Image: The Dead Sea (Photo by Matthijs van der Ham from Pixabay)
Once upon a time, in the middle of the wilderness, there was a beautiful green valley. The valley was green because a river flowed through the valley, from the mountains in the North to a lake in the South. It was the most fertile place for miles around; food and flowers grew there, and the river and lake were full of fish. It was no surprise that many people wanted to live in that place. Anyone who passed by would take a look at it, and say, wow, I want to live there.
The people in those towns in the valley knew it was a wonderful place, and they wanted to take care of it. They thought that they would keep it beautiful and happy by outlawing anyone who wasn’t beautiful or happy. They especially didn’t want poor people to stick around, and so they passed a law saying that it was a crime to give any help to poor people. They didn’t like strangers, either – so it was the custom in the town to be mean to strangers, so they wouldn’t stay around for long.
When a poor person or a stranger left the valley, they’d look at each other and nod and say, see, we know how to keep this place nice.
A family came traveling through the valley, a man and his nephew and their wives and households. They were not poor people, in fact they were very well to do, and they were going to settle down. The nephew and his wife looked at the valley, and the town, and said, this is a beautiful place – we want to live here! The uncle and his wife looked at it, and said, well, yes, but the people are not very friendly. So the party split up, and the nephew, Lot, and his household moved to the valley. Abram, his uncle, continued traveling, but they stayed in touch.
Now that I’ve mentioned their names, maybe you recognize the story. Abram was Abraham our ancestor, and Lot was his nephew the shlmiel. (A shlmiel is a Yiddish word for a hapless fool, a mediocre sort of guy who can’t ever seem to make a wise choice.) Lot saw the beautiful rich valley, and he chose to live in Sodom. The Torah only tells us a little bit about Sodom, that it was a sinful place, but there is midrash that tells the rest of the story, about the law against helping poor people, and the culture of cruelty to strangers. In the Torah story, God is so angry at the meanness in Sodom and Gemorrah, that God blasts the place with fire. Abraham tries to bargain with God about it, but in the end, even Abraham cannot save the cities because there are so few good people in them. Lot has to flee in the night, and loses his wife when she makes the mistake of looking back.
If you visit that valley today – which you can do! – you will not see a beautiful green valley. You’ll see one of the most desolate places in the entire world, the desert valley around the Dead Sea. Nothing grows. The sand and rocks are full of salts that will burn your feet if you walk barefoot. The water in the Dead Sea is so poisonous that if you swallow even a single mouthful of it you’d have to be rushed to a hospital. It is so salty that any tiny cut will burn like fire when the water touches it.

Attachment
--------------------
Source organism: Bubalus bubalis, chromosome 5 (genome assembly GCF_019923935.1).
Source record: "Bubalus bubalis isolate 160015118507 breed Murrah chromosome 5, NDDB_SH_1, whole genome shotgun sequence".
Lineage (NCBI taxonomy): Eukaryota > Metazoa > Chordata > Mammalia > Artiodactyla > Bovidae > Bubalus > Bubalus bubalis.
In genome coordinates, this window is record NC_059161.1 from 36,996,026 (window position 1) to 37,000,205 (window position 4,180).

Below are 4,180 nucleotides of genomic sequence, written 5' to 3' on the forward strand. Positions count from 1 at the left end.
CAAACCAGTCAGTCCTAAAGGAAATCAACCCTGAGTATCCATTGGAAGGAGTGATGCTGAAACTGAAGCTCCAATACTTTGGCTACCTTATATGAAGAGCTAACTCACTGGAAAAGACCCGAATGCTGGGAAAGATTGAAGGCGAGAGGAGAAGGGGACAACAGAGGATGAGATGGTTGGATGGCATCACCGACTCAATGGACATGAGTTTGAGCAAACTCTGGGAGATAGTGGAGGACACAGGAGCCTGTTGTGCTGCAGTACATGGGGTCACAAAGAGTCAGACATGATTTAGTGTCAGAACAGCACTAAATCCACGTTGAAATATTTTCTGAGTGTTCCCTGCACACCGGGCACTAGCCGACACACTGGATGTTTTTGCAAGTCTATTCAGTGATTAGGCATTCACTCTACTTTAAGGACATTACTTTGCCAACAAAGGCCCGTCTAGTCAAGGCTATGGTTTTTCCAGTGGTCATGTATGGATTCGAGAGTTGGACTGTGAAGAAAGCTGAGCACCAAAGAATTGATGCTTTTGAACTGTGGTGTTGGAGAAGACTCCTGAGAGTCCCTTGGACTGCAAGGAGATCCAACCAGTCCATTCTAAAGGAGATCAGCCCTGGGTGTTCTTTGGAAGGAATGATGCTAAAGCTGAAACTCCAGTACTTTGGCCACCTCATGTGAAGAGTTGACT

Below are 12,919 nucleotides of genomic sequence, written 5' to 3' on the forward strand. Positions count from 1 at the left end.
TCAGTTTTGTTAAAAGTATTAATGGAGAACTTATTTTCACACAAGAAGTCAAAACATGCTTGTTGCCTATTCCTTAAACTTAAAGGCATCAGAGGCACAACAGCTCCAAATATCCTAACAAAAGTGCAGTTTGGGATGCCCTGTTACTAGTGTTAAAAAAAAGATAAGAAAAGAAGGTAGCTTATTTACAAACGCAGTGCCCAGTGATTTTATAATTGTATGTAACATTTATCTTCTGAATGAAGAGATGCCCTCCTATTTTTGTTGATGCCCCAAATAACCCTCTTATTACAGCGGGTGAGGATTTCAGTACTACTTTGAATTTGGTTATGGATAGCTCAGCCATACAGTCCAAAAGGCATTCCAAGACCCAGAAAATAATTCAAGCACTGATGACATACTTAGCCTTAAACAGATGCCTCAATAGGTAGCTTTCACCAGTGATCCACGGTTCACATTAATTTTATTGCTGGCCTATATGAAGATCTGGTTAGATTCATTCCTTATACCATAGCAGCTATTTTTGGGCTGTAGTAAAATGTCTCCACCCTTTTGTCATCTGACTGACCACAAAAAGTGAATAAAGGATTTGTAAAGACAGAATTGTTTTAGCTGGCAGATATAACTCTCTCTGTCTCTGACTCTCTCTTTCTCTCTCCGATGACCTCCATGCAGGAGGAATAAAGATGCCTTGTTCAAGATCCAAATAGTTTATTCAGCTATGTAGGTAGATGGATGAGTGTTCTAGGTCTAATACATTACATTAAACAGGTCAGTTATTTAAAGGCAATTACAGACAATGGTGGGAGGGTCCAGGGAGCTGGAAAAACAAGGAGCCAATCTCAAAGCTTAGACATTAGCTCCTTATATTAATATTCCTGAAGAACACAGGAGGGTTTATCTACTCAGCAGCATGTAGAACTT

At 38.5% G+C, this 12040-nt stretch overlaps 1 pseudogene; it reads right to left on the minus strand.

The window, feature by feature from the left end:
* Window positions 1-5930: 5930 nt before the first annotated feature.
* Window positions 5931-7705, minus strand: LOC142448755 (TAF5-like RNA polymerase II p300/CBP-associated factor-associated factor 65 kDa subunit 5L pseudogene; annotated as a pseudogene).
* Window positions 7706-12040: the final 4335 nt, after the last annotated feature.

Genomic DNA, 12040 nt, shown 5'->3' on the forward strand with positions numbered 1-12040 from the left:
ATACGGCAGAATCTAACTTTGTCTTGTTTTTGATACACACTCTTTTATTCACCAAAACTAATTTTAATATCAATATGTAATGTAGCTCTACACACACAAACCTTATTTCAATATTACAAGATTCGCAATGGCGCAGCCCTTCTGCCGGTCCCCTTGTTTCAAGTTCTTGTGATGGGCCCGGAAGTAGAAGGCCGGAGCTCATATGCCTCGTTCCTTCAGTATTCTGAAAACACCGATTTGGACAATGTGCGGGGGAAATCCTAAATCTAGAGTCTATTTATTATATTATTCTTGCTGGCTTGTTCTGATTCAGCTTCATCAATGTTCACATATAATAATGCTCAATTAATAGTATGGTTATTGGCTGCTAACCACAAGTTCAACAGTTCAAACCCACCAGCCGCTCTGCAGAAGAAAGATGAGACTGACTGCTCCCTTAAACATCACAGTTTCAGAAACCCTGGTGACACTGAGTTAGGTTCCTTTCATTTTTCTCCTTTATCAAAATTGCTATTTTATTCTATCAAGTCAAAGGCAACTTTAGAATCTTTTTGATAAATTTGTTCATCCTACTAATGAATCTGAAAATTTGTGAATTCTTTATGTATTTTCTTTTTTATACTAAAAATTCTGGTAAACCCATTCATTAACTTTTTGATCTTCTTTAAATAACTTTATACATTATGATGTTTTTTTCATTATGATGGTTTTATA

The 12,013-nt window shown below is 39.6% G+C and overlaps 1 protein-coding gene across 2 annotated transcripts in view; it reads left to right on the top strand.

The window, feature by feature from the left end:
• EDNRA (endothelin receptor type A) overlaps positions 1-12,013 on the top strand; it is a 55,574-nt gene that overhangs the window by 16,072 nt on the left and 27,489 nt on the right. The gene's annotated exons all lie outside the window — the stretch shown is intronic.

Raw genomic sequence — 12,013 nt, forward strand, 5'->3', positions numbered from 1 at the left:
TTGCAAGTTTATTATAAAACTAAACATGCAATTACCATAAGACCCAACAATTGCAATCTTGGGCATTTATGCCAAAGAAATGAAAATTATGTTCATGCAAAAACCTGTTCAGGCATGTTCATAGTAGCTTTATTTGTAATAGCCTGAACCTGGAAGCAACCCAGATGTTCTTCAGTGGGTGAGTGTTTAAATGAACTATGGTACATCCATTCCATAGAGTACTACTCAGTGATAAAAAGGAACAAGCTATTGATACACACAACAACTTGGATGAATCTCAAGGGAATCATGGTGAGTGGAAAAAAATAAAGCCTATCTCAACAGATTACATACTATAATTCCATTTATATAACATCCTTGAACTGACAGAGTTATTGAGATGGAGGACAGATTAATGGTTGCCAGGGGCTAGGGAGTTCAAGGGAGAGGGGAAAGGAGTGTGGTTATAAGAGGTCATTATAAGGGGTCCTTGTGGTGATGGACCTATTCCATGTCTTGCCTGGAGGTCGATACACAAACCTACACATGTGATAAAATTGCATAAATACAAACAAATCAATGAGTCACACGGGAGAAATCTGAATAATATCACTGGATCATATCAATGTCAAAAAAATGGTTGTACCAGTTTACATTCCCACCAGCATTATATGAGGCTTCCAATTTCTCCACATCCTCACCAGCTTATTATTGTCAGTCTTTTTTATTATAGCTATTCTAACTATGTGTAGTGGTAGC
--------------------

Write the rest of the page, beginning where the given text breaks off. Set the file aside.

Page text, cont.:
Now you may be asking yourself: did God really blast a green valley and kill everyone in it because they were mean to poor people and strangers? Or was the Dead Sea just such a mysterious and dreadful place that our ancestors felt the need to come up with a story about the poisoned land?
My answer to that is that I wasn’t there, and I don’t know, and what’s more, I don’t think it matters. What I do know is that the story of Sodom and Gemorrah is a powerful story about Jewish values. It teaches us that hospitality is not a frill, but a core value, a mitzvah. It teaches us that tzedakah is not just charity, it means justice. It teaches us that a city that mistreats the weak, a city like Sodom, is a doomed city.
If Sodom is a giant lesson in what NOT to do, the Torah also gives us an example of the way we as Jews are called to live. Abraham Avinu, Abraham our ancestor, was no fool: he was an astute businessman. But he did not confuse being “smart” with being cruel. He ran to greet strangers, to offer them hospitality. The sages tell us that he and Sarah had a huge tent with open sides, where they welcomed many souls.
Nothing lives in the Dead Sea. There are no descendants of Sodom; it only survives as the name of an evil place. Yet the memory of Abraham is still green, as green as the Torah says the valley was before the sins of Sodom. Let us, the children of Abraham, keep his memory green, by acting as he did, with kindness and with generosity to all in need.
One thought on “Parashat Vayera: A Dead Sea Story”
Thank you for this beautiful D’var!